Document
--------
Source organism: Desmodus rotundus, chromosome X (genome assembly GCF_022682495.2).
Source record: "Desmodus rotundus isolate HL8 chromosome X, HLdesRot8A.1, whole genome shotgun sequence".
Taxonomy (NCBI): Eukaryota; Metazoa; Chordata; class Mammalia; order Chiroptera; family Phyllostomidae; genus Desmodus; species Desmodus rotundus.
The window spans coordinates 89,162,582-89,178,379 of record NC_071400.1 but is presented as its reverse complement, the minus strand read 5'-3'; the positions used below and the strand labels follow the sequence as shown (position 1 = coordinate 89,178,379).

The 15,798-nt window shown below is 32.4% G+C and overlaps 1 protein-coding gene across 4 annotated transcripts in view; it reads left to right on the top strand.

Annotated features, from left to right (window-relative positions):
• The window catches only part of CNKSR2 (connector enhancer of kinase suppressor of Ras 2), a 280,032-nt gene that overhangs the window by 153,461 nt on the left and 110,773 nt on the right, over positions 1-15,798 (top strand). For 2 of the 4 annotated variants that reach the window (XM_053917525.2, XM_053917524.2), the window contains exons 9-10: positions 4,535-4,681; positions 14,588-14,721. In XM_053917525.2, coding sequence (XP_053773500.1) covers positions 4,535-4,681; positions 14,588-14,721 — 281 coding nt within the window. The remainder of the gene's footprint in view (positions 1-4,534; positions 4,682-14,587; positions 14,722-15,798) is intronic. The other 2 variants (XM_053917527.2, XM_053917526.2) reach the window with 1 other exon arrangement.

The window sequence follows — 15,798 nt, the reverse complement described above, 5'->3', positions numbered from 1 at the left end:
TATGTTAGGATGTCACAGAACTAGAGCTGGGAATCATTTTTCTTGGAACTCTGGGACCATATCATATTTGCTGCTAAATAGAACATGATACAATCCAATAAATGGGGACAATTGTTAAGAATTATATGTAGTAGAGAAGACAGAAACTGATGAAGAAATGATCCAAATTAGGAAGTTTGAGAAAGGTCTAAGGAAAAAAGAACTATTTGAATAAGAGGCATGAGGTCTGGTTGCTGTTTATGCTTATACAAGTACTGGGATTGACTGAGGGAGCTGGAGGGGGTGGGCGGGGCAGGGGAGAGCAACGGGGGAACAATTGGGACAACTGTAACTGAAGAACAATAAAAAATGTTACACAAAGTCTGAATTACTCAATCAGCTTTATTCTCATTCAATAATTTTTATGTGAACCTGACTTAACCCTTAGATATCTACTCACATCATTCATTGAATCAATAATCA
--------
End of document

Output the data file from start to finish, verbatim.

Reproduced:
Source organism: Desmodus rotundus, chromosome X (genome assembly GCF_022682495.2).
Source record: "Desmodus rotundus isolate HL8 chromosome X, HLdesRot8A.1, whole genome shotgun sequence".
Taxonomy (NCBI): Eukaryota; Metazoa; Chordata; class Mammalia; order Chiroptera; family Phyllostomidae; genus Desmodus; species Desmodus rotundus.
The window spans coordinates 89,162,582-89,178,379 of record NC_071400.1 but is presented as its reverse complement, the minus strand read 5'-3'; the positions used below and the strand labels follow the sequence as shown (position 1 = coordinate 89,178,379).

The 15,798-nt window shown below is 32.4% G+C and overlaps 1 protein-coding gene across 4 annotated transcripts in view; it reads left to right on the top strand.

Annotated features, from left to right (window-relative positions):
• The window catches only part of CNKSR2 (connector enhancer of kinase suppressor of Ras 2), a 280,032-nt gene that overhangs the window by 153,461 nt on the left and 110,773 nt on the right, over positions 1-15,798 (top strand). For 2 of the 4 annotated variants that reach the window (XM_053917525.2, XM_053917524.2), the window contains exons 9-10: positions 4,535-4,681; positions 14,588-14,721. In XM_053917525.2, coding sequence (XP_053773500.1) covers positions 4,535-4,681; positions 14,588-14,721 — 281 coding nt within the window. The remainder of the gene's footprint in view (positions 1-4,534; positions 4,682-14,587; positions 14,722-15,798) is intronic. The other 2 variants (XM_053917527.2, XM_053917526.2) reach the window with 1 other exon arrangement.

The window sequence follows — 15,798 nt, the reverse complement described above, 5'->3', positions numbered from 1 at the left end:
TATGTTAGGATGTCACAGAACTAGAGCTGGGAATCATTTTTCTTGGAACTCTGGGACCATATCATATTTGCTGCTAAATAGAACATGATACAATCCAATAAATGGGGACAATTGTTAAGAATTATATGTAGTAGAGAAGACAGAAACTGATGAAGAAATGATCCAAATTAGGAAGTTTGAGAAAGGTCTAAGGAAAAAAGAACTATTTGAATAAGAGGCATGAGGTCTGGTTGCTGTTTATGCTTATACAAGTACTGGGATTGACTGAGGGAGCTGGAGGGGGTGGGCGGGGCAGGGGAGAGCAACGGGGGAACAATTGGGACAACTGTAACTGAAGAACAATAAAAAATGTTACACAAAGTCTGAATTACTCAATCAGCTTTATTCTCATTCAATAATTTTTATGTGAACCTGACTTAACCCTTAGATATCTACTCACATCATTCATTGAATCAATAATCA